Last week’s announcements that two out-of-state companies are bringing nearly 400 jobs - and millions in investment - to Anderson County is something to celebrate, but for reasons which go beyond the economic impact of new jobs and investment.
Anderson County Administrator Rusty Burns said it best: “Every single person who works for Anderson County should get credit for the announcements this week." Burns said the county’s various departments are making a concerted effort to work closely with the economic development folks and county council to ensure that any business considering locating in Anderson has met with every entity whose help they will need - from permits to roads and infrastructure to quality of life issues - when considering a move to Anderson.
Making it easier on relocating companies is both wise and good for both those looking for a place to do business and for the county. It is a direction that just makes sense, and Anderson County leadership should be commended for embracing such an approach. It is also why yet another announcement of new jobs and investment is likely in the days ahead.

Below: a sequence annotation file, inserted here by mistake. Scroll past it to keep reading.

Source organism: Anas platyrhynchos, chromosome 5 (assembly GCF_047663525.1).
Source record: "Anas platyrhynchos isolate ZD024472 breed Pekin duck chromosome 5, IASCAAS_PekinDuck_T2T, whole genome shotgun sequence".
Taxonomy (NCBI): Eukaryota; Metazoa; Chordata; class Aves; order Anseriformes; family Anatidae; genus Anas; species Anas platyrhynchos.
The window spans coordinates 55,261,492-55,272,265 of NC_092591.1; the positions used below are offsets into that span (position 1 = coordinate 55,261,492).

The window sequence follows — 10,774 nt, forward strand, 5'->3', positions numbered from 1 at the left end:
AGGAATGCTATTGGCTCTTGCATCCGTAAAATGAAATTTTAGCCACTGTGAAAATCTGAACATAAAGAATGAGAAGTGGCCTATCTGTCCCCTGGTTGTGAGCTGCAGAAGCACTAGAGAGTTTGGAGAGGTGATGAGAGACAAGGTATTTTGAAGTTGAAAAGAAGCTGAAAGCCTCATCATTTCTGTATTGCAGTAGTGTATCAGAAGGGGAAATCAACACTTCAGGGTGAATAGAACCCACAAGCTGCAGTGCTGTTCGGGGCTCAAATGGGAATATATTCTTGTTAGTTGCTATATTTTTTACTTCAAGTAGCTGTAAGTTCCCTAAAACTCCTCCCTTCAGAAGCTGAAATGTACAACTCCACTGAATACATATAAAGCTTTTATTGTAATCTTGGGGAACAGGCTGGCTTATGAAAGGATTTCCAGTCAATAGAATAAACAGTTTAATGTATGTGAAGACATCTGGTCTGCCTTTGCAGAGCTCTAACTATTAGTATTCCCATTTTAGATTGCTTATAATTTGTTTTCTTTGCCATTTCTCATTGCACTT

Those involved in making it happen should be commended. For almost a decade, Anderson County has lagged in job growth, but under the current leadership things are indeed changing.
So if you get a chance, thank your council member for their efforts in opening the door to this change. And while you’re at it, send a note of support to Burns and Anderson County Economic Development Director Burris Nelson for aggressively working to build the kind of partnerships and cooperative efforts with other local institutions and groups necessary to attract the kind of stable, family-owned industries which offer decent wages and seem a good fit for our community.
If you know any county employee, also extend thanks to their willingness to continue their hard work despite years of no raises and increased insurance costs. As Burns said, every county employee had a hand in the current economic development announcements. Several council members have also publicly thanked county employees for their part in the success. Hope this provides potential impetus for discussion pay increases for all county workers the 2014 budget.
Anderson County still has a lot of work to do in many areas, but today we can celebrate that for now economic development seems to be on the right track. Let’s hope such cooperation and leadership extends to other county efforts and concerns in the days ahead.